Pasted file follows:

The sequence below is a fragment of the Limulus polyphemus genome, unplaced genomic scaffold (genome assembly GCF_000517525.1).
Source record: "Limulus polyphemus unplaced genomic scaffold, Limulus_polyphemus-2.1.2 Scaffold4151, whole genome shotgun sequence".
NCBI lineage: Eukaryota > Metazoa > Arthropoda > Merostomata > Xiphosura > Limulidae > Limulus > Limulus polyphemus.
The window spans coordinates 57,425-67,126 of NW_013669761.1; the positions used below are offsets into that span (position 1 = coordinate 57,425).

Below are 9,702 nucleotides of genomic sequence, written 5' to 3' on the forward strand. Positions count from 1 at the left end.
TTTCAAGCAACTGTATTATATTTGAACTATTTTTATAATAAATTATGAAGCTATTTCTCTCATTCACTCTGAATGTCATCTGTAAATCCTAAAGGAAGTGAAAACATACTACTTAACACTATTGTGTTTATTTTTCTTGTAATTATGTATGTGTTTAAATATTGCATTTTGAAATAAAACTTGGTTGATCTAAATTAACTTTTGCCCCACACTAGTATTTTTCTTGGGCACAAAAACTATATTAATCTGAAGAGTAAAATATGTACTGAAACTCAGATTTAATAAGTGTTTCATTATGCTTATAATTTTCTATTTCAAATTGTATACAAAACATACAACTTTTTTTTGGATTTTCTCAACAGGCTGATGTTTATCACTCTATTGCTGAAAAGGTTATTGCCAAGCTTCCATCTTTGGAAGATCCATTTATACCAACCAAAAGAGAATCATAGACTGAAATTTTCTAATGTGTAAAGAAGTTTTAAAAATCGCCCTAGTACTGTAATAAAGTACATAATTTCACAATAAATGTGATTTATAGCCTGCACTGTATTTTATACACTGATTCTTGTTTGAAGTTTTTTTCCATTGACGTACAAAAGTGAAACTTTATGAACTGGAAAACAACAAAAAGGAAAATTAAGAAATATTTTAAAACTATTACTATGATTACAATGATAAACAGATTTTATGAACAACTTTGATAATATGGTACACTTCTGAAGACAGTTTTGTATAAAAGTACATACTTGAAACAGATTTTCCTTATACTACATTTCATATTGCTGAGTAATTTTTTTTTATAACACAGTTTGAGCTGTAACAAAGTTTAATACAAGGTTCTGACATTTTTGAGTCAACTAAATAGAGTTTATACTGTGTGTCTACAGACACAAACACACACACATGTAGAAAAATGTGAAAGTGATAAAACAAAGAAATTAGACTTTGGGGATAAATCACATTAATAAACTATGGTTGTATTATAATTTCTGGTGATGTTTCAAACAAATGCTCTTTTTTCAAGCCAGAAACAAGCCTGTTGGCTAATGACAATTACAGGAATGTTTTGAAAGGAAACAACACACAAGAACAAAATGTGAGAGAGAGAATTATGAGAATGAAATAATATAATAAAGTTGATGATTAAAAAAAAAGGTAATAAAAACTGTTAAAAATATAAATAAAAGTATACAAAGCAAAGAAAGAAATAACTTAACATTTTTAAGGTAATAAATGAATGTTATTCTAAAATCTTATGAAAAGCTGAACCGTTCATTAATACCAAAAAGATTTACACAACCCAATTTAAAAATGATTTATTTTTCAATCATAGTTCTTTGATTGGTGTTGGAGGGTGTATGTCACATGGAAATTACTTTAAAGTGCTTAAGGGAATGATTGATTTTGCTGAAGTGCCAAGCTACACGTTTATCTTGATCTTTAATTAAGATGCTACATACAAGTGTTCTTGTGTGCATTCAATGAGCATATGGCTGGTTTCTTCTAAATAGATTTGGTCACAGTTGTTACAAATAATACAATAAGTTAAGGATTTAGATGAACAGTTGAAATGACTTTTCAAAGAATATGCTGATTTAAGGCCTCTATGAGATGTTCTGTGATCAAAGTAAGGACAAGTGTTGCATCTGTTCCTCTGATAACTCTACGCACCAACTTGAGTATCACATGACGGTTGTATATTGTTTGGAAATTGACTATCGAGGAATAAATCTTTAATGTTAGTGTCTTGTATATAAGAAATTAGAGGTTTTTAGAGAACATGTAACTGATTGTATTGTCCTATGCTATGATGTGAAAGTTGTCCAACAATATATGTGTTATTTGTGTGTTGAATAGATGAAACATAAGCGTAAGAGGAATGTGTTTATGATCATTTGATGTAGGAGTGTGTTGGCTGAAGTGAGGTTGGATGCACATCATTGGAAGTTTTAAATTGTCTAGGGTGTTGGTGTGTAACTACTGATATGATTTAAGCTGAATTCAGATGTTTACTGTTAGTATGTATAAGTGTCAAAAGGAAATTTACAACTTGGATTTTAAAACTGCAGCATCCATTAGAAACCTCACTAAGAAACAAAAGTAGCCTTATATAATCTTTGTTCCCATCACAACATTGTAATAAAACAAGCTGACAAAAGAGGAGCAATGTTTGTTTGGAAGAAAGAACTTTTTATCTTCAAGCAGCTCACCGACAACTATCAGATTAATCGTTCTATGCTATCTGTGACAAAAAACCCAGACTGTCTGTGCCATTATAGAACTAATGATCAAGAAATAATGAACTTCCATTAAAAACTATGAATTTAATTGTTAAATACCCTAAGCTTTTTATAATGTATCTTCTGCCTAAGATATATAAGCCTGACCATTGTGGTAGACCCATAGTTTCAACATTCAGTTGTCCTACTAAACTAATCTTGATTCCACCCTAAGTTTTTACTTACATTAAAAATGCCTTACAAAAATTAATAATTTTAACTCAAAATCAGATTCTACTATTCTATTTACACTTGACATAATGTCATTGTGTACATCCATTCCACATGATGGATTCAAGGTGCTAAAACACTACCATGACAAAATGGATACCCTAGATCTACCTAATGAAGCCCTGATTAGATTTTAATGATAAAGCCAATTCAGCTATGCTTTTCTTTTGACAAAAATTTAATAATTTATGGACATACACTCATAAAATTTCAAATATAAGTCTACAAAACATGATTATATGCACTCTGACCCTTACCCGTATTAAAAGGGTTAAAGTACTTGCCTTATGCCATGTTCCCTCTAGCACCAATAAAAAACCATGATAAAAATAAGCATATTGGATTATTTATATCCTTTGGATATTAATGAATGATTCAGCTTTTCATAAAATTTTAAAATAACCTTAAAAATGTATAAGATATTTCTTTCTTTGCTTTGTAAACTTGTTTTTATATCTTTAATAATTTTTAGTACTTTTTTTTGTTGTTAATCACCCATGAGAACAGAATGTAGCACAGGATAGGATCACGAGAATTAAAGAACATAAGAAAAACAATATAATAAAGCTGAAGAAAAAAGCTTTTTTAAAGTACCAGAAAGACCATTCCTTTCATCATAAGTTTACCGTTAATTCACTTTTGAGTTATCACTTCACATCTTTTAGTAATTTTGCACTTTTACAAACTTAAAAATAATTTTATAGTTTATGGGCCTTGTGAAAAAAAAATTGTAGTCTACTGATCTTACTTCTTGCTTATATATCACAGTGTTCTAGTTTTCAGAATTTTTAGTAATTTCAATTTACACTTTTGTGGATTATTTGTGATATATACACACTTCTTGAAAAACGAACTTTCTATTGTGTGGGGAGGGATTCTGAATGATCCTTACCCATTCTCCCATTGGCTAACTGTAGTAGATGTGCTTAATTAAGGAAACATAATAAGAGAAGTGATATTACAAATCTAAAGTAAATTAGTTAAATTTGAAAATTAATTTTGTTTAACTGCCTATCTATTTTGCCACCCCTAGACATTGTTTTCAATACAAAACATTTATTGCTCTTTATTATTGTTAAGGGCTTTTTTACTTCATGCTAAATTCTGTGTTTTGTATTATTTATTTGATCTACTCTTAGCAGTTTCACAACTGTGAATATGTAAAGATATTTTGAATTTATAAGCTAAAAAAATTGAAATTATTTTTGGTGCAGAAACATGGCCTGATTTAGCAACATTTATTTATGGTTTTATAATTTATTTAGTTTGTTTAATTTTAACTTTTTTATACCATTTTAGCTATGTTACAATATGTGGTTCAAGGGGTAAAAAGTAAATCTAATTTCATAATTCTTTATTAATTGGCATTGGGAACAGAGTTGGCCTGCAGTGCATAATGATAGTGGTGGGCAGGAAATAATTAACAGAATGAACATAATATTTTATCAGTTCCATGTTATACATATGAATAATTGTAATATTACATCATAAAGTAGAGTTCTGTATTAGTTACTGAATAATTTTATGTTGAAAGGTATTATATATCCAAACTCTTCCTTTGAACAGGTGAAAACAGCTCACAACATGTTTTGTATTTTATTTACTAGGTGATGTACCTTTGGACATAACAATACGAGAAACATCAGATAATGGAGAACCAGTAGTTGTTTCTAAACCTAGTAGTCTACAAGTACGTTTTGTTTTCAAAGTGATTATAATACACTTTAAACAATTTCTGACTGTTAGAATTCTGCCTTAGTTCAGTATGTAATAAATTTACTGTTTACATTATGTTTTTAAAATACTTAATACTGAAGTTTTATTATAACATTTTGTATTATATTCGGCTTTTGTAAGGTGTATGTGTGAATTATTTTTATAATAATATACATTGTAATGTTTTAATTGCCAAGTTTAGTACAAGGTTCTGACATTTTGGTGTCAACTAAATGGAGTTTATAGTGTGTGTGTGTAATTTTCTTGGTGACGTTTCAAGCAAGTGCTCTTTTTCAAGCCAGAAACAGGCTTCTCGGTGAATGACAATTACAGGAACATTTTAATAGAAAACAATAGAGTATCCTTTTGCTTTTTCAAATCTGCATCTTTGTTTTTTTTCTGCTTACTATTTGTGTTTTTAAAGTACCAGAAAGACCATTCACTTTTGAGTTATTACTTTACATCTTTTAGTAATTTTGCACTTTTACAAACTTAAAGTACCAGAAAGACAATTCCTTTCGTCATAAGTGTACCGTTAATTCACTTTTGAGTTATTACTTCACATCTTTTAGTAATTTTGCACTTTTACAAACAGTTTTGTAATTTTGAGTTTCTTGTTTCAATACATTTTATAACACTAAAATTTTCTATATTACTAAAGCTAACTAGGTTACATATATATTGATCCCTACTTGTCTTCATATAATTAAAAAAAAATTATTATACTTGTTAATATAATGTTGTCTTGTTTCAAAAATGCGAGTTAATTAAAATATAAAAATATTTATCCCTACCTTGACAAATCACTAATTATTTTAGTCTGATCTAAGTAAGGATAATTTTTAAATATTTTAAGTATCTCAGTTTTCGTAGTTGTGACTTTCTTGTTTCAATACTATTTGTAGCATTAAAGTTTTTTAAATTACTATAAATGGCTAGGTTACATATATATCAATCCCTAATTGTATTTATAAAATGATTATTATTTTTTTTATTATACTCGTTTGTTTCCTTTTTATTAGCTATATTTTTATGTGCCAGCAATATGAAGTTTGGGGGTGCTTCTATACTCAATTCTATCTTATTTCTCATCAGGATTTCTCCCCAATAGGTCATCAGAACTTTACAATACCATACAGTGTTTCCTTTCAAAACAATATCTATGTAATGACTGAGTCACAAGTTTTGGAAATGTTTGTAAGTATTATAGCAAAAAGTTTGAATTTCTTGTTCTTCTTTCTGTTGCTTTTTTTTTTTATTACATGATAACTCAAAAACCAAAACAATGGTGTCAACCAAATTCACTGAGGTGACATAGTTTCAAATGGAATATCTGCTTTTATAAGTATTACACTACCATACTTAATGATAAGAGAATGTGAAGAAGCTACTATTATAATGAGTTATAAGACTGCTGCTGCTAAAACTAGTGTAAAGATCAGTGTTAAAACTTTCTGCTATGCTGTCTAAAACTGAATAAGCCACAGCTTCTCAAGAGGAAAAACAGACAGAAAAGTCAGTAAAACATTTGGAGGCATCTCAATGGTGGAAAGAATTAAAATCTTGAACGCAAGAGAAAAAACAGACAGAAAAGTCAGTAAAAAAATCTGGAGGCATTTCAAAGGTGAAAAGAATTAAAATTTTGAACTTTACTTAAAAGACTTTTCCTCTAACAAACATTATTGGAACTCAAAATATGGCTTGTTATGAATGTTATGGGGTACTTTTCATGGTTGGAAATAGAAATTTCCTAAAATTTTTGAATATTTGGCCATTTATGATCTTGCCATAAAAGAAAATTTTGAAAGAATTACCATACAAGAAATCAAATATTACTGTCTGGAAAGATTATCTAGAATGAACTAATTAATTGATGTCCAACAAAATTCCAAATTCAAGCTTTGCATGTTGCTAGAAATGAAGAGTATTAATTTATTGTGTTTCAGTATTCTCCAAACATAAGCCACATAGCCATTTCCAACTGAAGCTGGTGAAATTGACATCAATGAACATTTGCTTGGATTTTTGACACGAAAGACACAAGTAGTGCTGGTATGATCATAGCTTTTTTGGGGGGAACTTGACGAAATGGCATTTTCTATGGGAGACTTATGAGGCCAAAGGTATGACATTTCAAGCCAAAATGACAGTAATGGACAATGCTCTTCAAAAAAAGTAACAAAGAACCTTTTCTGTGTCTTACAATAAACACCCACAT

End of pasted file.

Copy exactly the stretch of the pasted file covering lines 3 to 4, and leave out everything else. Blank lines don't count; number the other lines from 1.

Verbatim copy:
NCBI lineage: Eukaryota > Metazoa > Arthropoda > Merostomata > Xiphosura > Limulidae > Limulus > Limulus polyphemus.
The window spans coordinates 57,425-67,126 of NW_013669761.1; the positions used below are offsets into that span (position 1 = coordinate 57,425).